Helsinki 1952 Olympic Games
Helsinki 1952 Olympic Games - Olympiad XV
The 1952 Helsinki Games began dramatically as Paavo Nurmi, then 55 years old, carried the torch into the stadium and handed it to Hannes Kolehmainen, 62, who lit the cauldron.
One of the first women allowed to compete against men in the equestrian dressage was Lis Hartel of Denmark. Despite being paralyzed below the knees after an attack of polio, Hartel, who had to be helped on and off her horse, won a silver medal. Lars Hall, a carpenter from Sweden, became the first non-military winner of the modern pentathlon.
Back in 1924, Bill Havens had been chosen to represent the United States in coxed eights rowing, but declined in order to stay home with his wife, who was expecting their first child. Twenty-eight years later, that child, Frank Havens, won a gold medal in the Canadian singles 10,000m canoeing event.
Bob Mathias (USA) was the first person to win two successive Olympic decathlon titles. After a first gold medal in 1948 when, as a 17-year-old, he became the youngest-ever winner of an Olympic track and field event, he set the world record defending his title.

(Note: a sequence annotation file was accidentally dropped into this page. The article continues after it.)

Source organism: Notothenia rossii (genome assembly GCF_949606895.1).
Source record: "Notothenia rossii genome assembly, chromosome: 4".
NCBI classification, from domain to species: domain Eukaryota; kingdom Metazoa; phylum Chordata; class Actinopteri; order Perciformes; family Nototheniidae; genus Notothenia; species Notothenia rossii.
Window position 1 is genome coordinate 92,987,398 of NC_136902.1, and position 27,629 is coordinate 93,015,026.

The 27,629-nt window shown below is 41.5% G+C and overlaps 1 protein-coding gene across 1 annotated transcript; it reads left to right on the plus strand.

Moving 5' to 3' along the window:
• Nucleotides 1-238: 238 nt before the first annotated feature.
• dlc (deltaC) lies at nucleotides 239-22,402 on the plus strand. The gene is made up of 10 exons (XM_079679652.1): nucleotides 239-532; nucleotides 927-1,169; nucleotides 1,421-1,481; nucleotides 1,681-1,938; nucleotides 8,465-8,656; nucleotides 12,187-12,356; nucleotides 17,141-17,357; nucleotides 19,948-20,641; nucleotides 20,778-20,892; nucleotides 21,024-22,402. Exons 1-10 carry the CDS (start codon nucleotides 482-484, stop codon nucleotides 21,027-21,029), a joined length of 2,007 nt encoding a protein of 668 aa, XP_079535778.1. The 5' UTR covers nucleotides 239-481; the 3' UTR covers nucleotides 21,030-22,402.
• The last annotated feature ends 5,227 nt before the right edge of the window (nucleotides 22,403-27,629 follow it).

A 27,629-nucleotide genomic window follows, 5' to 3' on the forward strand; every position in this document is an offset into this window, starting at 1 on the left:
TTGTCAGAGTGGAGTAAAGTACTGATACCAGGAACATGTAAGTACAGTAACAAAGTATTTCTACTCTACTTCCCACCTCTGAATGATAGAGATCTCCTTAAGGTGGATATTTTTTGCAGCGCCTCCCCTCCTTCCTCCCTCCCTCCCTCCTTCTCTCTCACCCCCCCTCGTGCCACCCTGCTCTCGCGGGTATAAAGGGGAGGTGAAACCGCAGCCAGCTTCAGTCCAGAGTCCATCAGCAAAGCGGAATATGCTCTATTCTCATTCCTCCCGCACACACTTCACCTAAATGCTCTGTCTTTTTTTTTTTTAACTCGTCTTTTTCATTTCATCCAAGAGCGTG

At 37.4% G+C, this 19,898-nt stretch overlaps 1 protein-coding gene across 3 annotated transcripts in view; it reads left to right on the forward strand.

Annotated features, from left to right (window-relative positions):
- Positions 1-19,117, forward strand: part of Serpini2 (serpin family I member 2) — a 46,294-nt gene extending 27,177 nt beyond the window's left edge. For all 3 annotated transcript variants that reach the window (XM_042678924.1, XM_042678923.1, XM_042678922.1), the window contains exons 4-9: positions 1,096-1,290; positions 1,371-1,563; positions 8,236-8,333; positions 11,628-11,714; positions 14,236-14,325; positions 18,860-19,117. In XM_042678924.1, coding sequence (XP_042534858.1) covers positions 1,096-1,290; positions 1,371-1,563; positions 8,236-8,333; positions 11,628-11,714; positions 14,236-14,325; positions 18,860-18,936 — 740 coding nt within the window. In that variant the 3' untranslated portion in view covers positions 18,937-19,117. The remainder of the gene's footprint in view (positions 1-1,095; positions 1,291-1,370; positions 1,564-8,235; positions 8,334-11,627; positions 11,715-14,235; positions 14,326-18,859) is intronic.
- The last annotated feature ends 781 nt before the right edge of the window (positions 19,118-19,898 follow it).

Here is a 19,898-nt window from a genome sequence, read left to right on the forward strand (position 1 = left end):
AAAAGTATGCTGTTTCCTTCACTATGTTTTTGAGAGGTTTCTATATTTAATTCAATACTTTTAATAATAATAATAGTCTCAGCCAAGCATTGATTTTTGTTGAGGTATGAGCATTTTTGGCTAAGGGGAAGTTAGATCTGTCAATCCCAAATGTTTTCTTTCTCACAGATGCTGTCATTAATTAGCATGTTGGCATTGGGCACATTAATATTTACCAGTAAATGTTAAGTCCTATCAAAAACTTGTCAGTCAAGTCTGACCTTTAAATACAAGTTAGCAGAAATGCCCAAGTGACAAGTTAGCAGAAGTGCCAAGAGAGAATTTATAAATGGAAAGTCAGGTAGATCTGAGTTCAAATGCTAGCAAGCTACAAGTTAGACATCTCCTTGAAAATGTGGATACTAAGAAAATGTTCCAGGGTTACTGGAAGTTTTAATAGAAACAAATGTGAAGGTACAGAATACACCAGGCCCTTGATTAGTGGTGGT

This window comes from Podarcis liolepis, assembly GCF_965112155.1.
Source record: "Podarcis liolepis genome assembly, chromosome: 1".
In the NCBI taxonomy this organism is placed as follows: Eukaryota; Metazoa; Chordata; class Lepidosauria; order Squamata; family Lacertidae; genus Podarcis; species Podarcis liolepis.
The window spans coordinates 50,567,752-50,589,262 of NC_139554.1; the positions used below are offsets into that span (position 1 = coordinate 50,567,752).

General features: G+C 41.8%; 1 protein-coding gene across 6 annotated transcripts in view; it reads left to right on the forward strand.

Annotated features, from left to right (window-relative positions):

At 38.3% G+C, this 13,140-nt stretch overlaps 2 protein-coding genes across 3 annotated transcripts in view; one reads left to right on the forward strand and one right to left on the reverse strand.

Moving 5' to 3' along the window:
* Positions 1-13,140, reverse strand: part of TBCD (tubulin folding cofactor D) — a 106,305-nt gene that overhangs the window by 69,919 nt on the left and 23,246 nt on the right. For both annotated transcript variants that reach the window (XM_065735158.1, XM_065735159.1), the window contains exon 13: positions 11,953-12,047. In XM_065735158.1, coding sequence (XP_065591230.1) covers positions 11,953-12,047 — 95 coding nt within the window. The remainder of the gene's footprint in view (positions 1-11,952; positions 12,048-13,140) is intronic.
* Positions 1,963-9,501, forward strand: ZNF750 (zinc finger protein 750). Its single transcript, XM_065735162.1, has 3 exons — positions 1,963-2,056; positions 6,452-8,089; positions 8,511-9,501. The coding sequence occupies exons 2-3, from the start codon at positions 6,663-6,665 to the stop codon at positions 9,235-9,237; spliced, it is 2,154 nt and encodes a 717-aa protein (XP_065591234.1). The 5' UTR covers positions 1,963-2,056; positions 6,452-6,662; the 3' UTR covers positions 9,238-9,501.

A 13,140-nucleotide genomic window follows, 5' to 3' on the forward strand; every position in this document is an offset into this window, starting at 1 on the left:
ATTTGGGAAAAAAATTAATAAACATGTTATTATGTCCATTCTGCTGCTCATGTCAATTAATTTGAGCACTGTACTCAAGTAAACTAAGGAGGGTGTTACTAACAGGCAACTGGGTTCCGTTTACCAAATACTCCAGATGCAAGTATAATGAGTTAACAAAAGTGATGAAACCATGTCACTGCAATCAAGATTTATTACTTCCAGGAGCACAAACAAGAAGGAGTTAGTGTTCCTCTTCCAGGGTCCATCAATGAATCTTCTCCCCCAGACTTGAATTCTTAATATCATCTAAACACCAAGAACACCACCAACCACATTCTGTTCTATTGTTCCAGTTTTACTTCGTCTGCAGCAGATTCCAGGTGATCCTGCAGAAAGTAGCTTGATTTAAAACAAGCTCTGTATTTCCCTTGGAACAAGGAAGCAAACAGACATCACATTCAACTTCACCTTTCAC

The Soviet Union returned to the Olympic fold in 1952 after a 40-year absence, a period of time that included a revolution and two world wars. Ironically, the Soviets chose to make their comeback in Finland, a country they had invaded twice during World War II.
This time it was the United States that was surprised by the Soviets, and the USA had to scramble on the last day of competition to hold off the USSR's assault on first place in the overall standings. It was the beginning of an all-consuming 36-year Cold War rivalry.
Despite the Soviets' impressive debut, it was a Communist from another Iron Curtain country who turned in the most memorable individual performance of the Games. Emil Zátopek of Czechoslovakia, the 10,000-meter champion in London, not only repeated at 10,000 meters, but also won at 5,000 and in the marathon-an event he had never run before. He also set Olympic records in each race and topped it off by watching his wife Dana Zátopková win the women's javelin.
Also, Harrison Dillard of the U.S. won the 110-meter hurdles. In 1948, Dillard, the world's best hurdler, failed to qualify for the hurdles and won the 100-meter dash instead.
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